|Topic Review (Newest First)|
|03-08-2010 11:34 PM|
Originally Posted by arsenic0 View Post
Also, today I made it all the way down the mountain without falling on a few runs (thats a first). I also didn't fall getting out of the chair, I strapped my bindings without having to sit down and I made it from the lift to my run without falling. All firsts for me.
Have no fear, I still ate a lot of snow, I just also had some successful runs!
|03-08-2010 05:15 PM|
|Jim||It's also a lot more tiring if you're spending most of your time on one edge rather then making turns and going from toe to heel side, at least in my experience.|
|03-08-2010 05:02 PM|
|arsenic0||One tip i picked up here that helped a bunch..instead of thinking of getting up on your toes by pushing down with your toes..push your lower leg into the tongue of your boot. This forces you to do three things..push your hips out, bend your knee's, and pushes your toes down.|
|03-08-2010 04:42 PM|
|snooboard||thanks guys, I am going later today so I will work on it tonight.|
|03-08-2010 03:03 PM|
|dharmashred||You want to be on the balls of your feet, not your actual toes. Really bend your knees (sounds sooo much easier than it actually is) and if you engage the turn or traverse with your ankles and really get up on the balls of your feet, another thing you can do to keep from tiring out is rest your shins on your boots with your knees bent, ankles flexed and on the balls of your feet. This will alleviate some of the pressure on your ankles while you are still spending a lot of time on one edge. It's hard work, exhausting but totally rewarding! Keep it up, you'll get there!|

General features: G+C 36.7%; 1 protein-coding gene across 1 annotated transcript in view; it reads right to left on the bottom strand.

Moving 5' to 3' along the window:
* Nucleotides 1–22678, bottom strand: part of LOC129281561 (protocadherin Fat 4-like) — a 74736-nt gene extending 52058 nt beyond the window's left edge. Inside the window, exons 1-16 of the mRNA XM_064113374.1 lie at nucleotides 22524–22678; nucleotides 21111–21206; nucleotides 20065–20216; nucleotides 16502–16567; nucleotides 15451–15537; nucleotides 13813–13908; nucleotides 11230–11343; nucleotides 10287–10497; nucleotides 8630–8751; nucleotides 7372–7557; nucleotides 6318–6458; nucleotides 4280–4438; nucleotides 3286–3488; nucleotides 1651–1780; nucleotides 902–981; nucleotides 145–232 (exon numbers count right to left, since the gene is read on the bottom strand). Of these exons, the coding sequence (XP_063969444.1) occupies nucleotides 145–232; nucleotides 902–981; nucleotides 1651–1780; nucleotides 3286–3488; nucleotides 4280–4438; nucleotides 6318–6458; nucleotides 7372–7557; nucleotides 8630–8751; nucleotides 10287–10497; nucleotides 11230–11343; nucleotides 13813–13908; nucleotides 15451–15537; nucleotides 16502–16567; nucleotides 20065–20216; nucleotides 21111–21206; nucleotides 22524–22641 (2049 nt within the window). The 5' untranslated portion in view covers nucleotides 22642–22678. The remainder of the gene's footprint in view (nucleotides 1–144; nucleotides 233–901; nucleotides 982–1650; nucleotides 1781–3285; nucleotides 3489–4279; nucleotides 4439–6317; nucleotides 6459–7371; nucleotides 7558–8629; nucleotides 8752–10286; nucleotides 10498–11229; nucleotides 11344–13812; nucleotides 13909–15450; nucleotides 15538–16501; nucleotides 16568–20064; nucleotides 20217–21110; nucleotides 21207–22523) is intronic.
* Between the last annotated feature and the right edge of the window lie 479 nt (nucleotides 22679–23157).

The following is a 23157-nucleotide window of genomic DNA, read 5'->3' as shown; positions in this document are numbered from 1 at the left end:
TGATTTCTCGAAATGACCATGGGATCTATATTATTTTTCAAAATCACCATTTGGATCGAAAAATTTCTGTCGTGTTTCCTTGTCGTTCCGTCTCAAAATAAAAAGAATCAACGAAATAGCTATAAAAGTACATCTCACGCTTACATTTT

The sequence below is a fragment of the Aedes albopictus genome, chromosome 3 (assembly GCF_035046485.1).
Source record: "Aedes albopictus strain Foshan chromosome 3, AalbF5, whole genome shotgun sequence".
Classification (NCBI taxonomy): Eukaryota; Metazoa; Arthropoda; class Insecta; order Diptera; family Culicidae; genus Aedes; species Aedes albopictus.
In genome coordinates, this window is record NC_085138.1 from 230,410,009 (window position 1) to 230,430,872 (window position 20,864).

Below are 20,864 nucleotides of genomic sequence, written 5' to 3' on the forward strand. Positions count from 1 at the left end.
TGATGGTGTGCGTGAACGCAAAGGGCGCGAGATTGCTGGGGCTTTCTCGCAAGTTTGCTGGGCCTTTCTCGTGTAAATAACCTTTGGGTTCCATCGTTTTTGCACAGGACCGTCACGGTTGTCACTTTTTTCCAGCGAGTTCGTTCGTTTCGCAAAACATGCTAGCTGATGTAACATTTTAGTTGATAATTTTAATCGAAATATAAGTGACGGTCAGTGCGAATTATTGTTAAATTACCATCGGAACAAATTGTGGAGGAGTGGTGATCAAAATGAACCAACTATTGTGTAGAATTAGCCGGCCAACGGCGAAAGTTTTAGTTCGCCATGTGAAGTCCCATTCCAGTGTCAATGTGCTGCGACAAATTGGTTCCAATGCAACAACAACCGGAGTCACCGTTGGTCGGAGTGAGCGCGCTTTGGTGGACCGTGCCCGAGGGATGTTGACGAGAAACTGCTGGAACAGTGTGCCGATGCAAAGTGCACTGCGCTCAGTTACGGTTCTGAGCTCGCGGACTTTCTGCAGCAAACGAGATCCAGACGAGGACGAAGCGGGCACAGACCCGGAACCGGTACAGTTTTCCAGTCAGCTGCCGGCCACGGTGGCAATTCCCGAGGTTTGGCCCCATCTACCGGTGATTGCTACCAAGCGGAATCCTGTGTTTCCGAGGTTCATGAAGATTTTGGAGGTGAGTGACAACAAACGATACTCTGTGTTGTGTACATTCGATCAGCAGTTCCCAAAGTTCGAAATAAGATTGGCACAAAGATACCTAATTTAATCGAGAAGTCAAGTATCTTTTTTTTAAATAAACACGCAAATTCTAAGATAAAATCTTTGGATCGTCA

|03-08-2010 02:48 AM|
|WRXer||Maybe a little forward lean too to help you bend your knees and help you lean where you need to|
|03-08-2010 01:30 AM|
I used to do the exact same thing, but as I've been getting more comfortable, I've shifted my weight more towards the front. An instructor told me that when you are leaning back, it's because you are mainly nervous. From what I know, it would be a good habit to break.
I'm used to going fast on skis, so once I started getting down some control on a board, the speed started to pickup, and so did the control. Can't explain it, but it worked for me. Been snowboarding a whole 2 times, and the first day I had to focus on it, the second time, I didn't focus on it so much. One trick that did help me, instead of focusing on putting your weight on your front foot, try taking some weight off your back foot. Don't know if it will work for everyone, but it helped me out.
|03-08-2010 01:10 AM|
I have just finished my group lessons for snowboarding and I am really enjoying the sport. But I have a question. I find that when I am traversing the hill (on my toe side mostly. that I am shifting most of my weight to my back foot (I know don't do that). What I find concerning is how tired my front ankle gets. When I started thinking about it i discovered that I am attempting to stand on my toe (kind of like a skate board before you pop it). The binding obviously keep my foot in place but is this the normal way of controlling a board or just a bad habit that I need to break?